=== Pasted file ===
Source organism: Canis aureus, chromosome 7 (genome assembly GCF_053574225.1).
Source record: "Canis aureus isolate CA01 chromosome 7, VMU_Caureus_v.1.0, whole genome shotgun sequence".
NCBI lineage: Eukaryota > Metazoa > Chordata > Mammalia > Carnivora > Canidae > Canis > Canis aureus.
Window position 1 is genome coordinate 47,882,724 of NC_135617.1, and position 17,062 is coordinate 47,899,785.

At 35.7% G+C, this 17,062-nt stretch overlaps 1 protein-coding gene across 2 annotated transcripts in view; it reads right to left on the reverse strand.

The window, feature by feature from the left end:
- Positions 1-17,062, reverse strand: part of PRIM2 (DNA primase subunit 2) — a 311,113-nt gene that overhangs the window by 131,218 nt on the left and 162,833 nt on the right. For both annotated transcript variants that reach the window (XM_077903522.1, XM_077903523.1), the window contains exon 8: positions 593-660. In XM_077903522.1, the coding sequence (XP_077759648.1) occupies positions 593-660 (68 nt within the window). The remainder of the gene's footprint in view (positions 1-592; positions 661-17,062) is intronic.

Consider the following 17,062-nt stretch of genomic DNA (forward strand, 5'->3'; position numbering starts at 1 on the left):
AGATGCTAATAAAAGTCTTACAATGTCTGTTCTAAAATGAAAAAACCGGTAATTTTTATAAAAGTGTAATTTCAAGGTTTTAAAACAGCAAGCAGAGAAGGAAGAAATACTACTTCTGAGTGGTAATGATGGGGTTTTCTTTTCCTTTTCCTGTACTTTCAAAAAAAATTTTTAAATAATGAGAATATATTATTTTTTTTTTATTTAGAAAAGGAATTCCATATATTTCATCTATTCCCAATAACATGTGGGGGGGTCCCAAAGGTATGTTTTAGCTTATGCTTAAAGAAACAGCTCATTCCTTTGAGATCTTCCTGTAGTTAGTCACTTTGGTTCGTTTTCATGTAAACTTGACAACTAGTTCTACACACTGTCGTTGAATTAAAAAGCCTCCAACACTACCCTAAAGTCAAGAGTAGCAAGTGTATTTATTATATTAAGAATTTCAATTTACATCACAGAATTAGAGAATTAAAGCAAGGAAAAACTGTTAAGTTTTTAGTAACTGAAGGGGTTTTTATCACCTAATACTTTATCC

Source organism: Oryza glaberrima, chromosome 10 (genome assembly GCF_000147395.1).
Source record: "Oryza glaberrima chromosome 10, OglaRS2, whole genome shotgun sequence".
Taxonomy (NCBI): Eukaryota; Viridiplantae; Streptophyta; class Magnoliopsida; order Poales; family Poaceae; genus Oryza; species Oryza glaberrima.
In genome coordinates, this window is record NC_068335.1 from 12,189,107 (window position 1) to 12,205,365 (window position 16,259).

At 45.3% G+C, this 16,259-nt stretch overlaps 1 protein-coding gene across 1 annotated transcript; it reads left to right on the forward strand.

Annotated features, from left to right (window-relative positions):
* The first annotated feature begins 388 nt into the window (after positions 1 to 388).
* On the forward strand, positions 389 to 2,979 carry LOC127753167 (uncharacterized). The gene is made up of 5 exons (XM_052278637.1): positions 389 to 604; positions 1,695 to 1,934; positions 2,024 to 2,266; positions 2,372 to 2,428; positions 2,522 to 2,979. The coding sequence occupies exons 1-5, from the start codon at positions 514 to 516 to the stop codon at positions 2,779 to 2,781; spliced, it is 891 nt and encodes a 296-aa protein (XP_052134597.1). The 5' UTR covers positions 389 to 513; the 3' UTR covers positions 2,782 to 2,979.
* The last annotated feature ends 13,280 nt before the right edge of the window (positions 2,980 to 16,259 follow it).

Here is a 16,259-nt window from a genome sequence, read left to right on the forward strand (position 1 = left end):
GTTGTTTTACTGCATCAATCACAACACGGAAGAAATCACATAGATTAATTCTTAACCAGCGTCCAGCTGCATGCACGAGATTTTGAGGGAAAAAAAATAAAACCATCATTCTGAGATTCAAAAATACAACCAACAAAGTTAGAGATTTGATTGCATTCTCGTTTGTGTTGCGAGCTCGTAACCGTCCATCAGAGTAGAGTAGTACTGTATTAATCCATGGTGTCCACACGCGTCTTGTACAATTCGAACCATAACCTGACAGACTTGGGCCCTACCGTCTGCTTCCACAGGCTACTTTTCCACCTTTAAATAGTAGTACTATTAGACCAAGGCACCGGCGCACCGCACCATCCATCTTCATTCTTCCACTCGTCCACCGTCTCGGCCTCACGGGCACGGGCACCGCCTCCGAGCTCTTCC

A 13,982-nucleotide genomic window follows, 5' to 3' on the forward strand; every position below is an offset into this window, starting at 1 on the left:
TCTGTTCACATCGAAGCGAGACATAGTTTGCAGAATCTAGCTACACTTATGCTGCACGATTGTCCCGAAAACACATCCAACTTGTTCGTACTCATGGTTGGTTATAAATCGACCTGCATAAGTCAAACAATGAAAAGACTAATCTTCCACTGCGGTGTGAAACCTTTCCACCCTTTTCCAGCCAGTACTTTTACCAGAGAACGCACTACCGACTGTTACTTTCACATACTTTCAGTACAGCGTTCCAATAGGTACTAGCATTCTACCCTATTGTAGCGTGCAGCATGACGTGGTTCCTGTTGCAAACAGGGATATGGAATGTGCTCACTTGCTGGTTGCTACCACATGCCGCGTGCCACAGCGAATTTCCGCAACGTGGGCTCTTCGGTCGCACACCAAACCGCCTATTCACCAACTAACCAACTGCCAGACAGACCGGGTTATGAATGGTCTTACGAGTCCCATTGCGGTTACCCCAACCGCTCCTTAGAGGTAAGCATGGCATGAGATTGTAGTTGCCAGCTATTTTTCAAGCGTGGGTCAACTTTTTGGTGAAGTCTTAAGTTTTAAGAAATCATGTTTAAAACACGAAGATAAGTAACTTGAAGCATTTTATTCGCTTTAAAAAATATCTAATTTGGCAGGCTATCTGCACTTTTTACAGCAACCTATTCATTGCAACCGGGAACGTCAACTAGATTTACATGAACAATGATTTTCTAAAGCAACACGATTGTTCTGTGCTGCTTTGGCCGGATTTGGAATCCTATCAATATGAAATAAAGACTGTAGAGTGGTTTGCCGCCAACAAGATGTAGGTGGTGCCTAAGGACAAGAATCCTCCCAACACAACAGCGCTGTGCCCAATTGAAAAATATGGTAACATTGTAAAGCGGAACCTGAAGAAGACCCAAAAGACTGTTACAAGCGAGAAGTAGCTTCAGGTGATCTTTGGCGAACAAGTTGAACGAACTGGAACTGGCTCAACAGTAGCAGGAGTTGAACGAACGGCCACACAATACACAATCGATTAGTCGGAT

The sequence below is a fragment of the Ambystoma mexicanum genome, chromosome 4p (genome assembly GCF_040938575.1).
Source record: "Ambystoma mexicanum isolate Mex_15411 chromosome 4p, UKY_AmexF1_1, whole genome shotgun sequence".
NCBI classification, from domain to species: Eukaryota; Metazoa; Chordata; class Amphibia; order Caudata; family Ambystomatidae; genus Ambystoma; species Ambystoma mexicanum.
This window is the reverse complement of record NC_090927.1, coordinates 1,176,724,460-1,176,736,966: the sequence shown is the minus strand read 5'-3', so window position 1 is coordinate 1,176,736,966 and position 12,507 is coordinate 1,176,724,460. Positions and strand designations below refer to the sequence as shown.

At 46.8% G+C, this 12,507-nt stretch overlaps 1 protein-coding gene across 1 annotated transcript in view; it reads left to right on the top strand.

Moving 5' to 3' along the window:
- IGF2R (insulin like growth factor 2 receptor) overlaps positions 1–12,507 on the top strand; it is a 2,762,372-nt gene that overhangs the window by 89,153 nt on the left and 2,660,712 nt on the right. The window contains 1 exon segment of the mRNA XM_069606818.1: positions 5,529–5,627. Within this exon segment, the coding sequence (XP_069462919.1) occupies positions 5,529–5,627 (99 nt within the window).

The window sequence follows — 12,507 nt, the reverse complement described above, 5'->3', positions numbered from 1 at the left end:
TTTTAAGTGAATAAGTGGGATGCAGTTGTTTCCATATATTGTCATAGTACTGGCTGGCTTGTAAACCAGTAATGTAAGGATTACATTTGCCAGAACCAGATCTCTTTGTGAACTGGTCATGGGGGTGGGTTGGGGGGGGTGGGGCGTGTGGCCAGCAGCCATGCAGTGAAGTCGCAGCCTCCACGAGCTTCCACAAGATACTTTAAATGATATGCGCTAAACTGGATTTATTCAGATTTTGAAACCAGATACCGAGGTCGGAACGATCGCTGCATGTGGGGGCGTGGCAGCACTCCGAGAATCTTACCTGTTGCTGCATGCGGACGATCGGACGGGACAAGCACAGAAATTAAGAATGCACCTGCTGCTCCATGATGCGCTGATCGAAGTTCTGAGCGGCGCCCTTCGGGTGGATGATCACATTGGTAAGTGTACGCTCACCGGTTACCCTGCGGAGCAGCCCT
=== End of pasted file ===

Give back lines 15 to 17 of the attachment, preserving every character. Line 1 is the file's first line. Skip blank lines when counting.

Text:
Annotated features, from left to right (window-relative positions):
* The first annotated feature begins 388 nt into the window (after positions 1 to 388).
* On the forward strand, positions 389 to 2,979 carry LOC127753167 (uncharacterized). The gene is made up of 5 exons (XM_052278637.1): positions 389 to 604; positions 1,695 to 1,934; positions 2,024 to 2,266; positions 2,372 to 2,428; positions 2,522 to 2,979. The coding sequence occupies exons 1-5, from the start codon at positions 514 to 516 to the stop codon at positions 2,779 to 2,781; spliced, it is 891 nt and encodes a 296-aa protein (XP_052134597.1). The 5' UTR covers positions 389 to 513; the 3' UTR covers positions 2,782 to 2,979.